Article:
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Google to Restrict News & Can Gears

Gordon Kelly


Google to Restrict News & Can Gears

All change at Google this week...

In something of a first it seems the search giant is preparing to tow the line by both scaling back the reach of Google News and dropping its own Gears technology for the HTML5 industry standard.

News first and in aiming to pacify a certain angry Australian publishing mogul, Google Senior Business Product Manager Josh Cohen has announced Google will adjust its existing ‘First Click Free’ software “so that publishers can limit users to no more than five pages per day without registering or subscribing.”

“If you're a Google user, this means that you may start to see a registration page after you've clicked through to more than five articles on the website of a publisher using First Click Free in a day,” he continued. “We think this approach still protects the typical user from cloaking, while allowing publishers to focus on potential subscribers who are accessing a lot of their content on a regular basis.”

Previously First Click Free rather sneakily gave users access to subscription only content ‘for the first click’. On top of this Google will also index any free preview pages on a subscription site and label such stories as ‘subscription’ on Google News. Will Murdock be happy? I suspect he’ll just see it as his first step towards victory (which I doubt).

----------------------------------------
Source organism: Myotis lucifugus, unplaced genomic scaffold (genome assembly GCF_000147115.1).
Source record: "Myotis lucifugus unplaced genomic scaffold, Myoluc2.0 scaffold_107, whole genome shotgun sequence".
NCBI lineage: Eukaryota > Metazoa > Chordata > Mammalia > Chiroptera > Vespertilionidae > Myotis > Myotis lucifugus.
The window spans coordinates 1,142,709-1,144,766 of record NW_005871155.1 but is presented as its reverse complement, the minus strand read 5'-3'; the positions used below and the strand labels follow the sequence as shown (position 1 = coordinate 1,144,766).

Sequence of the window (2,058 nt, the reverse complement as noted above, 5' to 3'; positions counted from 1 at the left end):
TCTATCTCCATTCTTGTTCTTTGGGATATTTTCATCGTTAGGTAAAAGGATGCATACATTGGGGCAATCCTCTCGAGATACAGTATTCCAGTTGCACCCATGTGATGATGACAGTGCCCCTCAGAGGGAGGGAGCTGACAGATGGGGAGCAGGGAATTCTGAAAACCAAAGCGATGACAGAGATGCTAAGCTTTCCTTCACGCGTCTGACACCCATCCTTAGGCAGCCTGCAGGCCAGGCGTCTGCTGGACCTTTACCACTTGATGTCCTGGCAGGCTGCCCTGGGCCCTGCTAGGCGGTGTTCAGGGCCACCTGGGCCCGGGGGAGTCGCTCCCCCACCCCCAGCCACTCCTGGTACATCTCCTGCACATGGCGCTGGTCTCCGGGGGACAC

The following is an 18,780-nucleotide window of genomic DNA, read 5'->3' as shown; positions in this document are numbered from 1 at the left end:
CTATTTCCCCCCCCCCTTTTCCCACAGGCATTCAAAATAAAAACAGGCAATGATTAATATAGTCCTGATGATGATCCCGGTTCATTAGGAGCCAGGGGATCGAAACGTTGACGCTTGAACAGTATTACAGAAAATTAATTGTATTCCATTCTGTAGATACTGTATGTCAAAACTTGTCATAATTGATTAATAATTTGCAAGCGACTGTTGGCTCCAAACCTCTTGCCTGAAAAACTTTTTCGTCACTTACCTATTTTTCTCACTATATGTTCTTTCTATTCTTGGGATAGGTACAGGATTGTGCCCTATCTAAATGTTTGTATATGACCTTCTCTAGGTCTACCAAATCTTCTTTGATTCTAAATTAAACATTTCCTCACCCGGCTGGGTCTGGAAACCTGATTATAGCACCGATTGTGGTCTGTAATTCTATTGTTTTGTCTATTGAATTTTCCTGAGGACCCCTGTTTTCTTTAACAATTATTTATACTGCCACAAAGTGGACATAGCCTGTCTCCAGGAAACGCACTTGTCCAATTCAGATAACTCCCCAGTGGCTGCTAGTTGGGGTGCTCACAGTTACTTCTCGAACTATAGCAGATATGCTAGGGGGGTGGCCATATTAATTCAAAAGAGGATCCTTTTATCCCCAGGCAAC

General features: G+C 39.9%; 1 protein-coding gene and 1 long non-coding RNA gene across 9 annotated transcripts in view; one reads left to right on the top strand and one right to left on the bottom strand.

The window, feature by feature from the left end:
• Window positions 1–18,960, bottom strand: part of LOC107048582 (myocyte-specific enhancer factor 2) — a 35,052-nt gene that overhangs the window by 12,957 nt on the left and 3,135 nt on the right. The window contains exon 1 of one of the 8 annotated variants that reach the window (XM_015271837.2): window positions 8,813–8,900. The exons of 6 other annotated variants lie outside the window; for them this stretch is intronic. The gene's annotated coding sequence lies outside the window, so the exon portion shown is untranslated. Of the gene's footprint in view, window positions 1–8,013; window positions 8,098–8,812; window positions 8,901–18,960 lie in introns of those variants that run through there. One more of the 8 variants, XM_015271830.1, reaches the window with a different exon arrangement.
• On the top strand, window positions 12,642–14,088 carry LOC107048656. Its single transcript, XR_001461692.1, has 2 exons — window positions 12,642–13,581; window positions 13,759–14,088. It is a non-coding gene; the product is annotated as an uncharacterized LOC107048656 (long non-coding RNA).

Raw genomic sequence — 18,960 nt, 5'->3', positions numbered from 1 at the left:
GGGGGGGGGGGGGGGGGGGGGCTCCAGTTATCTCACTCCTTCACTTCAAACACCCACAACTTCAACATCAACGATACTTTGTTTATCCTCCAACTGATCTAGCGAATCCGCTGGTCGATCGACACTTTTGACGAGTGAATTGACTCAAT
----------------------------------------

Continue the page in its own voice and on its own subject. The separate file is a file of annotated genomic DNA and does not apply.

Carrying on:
Secondly, it seems Google Gears is for the chop (grind?!)

Speaking to PC Magazine, Google Engineering director Linus Upson admitted: "We're very focused on moving HTML5 forward, and that's where we're putting all of our energy. When we started the Gears project, we did it because we couldn't get the browser vendors interested in building offline applications. And so, so we said, okay, we'll build a plugin that could do it. And lo and behold, once we shipped Gears, suddenly the browser vendors got very interested in adding capabilities to build offline applications. You can almost think of what's in HTML5, with app cache, and database, and those things, as essentially Gears 2, and that's how we view it.”

In short: goodbye Gears you were wonderful bridging software. In all fairness this makes a great deal of sense and it’s good to see Google admitting that an open platform is the way forward.

It was beautiful while it lasted...


Google News Blog Post

via PC Mag


December 3, 2009, 5:12 am

Poor move by Google. Murdoch is a wingeing girl. Delisting from Google is very straightforward. Just a matter of changing a little code to stop the spiders from crawling the site. If he was really serious about charging for news he's have done this instead of complaining.

In an age where actual newspapers are available free charging for new is going to be very challenging.

Steve Austin

December 3, 2009, 12:50 pm

@ravmania: "Delisting from Google is very straightforward."

And how much traffic and potential revenue do you reckon he'd lose in the process? Asking google not to look at you at all is, these days, tantamount to saying 'I don't want to be a public website'